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Lawrence Krauss: A Universe From Nothing

Did you know Space in Not Empty

Emigrant’s video criticising Apple tax appeal seen by 500,000

A video posted online by an Irish construction worker in the UK, criticising the Government’s approach to the EU Apple tax ruling, has received more than 500,000 views.

In the video, James Conway urges the Government to take the €13 billion windfall from the ruling and use it to build infrastructure and create jobs.

https://www.facebook.com/plugins/video.php?href=https%3A%2F%2Fwww.facebook.com%2Fjames.conway.372019%2Fvideos%2F1311127295586190%2F&show_text=0&width=400

“Because when people are working they’re spending money in the country. How much is Apple spending? Damn all,” Mr Conway says.

Mr Conway said he made the video because it “drove me absolutely off the walls” when he read about the Government’s decision to appeal the Apple tax ruling.

By 9.30am on Thursday the video, titled “A little message from myself to the Irish Government”, had attracted 588,000 views and Mr Conway had received more than 700 messages from around the world.

Robert Adams: Working With the Four Principles of Self Realization

wages are insufficient for most people

20-9–16
Letters to the Editor
Western Leader
Aidan Crabtree (Western leader 13-9-16) says that wages are insufficient for most people. I agree. But there is no proper solution in forcing employers to pay more. All the costs of running a business must be recovered in the prices charged by the business. Higher costs, as in higher wages, higher overheads, etc., must be recoved in higher charges by that business, otherwise the business will go bankrupt.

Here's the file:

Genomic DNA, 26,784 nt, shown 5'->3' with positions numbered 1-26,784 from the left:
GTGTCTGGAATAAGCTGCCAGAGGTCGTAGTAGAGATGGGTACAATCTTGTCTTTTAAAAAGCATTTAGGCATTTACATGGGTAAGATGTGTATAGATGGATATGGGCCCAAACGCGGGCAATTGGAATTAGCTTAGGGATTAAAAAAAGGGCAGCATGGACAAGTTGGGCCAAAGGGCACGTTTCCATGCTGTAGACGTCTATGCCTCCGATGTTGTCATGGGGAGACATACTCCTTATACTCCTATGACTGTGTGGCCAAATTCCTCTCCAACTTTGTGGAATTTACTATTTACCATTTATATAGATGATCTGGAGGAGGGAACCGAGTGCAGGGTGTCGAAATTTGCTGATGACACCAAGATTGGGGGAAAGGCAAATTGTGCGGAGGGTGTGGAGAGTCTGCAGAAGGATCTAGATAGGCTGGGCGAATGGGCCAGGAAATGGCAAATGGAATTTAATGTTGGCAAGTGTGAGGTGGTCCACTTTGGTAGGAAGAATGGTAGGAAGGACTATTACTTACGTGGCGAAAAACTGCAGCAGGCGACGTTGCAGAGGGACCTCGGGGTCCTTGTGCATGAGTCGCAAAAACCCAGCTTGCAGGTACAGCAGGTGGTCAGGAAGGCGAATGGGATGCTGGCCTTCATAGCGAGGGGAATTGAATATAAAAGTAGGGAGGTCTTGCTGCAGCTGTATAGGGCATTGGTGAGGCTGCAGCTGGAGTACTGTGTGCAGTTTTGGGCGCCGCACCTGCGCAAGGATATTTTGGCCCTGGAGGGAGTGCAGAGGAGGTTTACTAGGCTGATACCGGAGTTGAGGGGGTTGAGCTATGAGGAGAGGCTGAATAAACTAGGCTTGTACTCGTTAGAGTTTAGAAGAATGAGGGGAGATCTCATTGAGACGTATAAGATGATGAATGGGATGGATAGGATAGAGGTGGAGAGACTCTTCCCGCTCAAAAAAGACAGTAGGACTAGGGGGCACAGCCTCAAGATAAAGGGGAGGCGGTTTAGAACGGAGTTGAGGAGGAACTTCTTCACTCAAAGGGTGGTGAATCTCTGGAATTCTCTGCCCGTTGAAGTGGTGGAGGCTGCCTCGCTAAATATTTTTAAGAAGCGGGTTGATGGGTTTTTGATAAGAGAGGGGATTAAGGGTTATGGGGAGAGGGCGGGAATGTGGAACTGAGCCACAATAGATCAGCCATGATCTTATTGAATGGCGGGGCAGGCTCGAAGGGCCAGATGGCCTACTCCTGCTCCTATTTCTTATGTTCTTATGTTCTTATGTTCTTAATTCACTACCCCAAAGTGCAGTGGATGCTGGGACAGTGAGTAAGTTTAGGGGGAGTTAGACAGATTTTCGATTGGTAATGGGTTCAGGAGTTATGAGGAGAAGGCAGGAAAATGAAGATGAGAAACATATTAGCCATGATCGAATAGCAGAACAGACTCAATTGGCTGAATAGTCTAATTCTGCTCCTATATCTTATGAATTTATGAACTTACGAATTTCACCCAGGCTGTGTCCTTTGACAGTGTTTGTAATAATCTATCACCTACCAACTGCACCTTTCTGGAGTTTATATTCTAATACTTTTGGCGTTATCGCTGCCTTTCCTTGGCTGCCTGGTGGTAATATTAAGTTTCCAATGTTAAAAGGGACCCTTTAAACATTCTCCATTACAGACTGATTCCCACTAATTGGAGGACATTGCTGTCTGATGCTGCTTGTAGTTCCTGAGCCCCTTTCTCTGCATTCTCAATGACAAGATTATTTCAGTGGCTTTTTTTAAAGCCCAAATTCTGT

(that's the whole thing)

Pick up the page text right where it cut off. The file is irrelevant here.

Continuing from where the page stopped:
The money system ought to be seen as society’s accounting system and able to be modified as factors such as labour-saving technology arise. Presently the production system staggers haphazardly along because the consuming public, which is all of us to one extent or another, have been permitted to mortgage ourselves to appalling levels. All new money presently introduced to  the system only adds to debt levels. A portion of new money creations needs to be introduced directly to consumers.
Iceland and Japan have been examining this and it’s pleasant to see there is some discussion even in banking and political circles in the UK.
Yours sincerely,
Bill Daly

What are you ??

  • by Soeren Kern
  • Critics say that the creation of a European army, a long-held goal of European federalists, would entail an unprecedented transfer of sovereignty from European nation states to unelected bureaucrats in Brussels, the de facto capital of the EU.
  • Others say that efforts to move forward on European defense integration show that European leaders have learned little from Brexit, and are determined to continue their quest to build a European superstate regardless of opposition from large segments of the European public.
  • “Those of us who have always warned about Europe’s defense ambitions have always been told not to worry… We’re always told not to worry about the next integration and then it happens. We’ve been too often conned before and we must not be conned again.” — Liam Fox, former British defense secretary.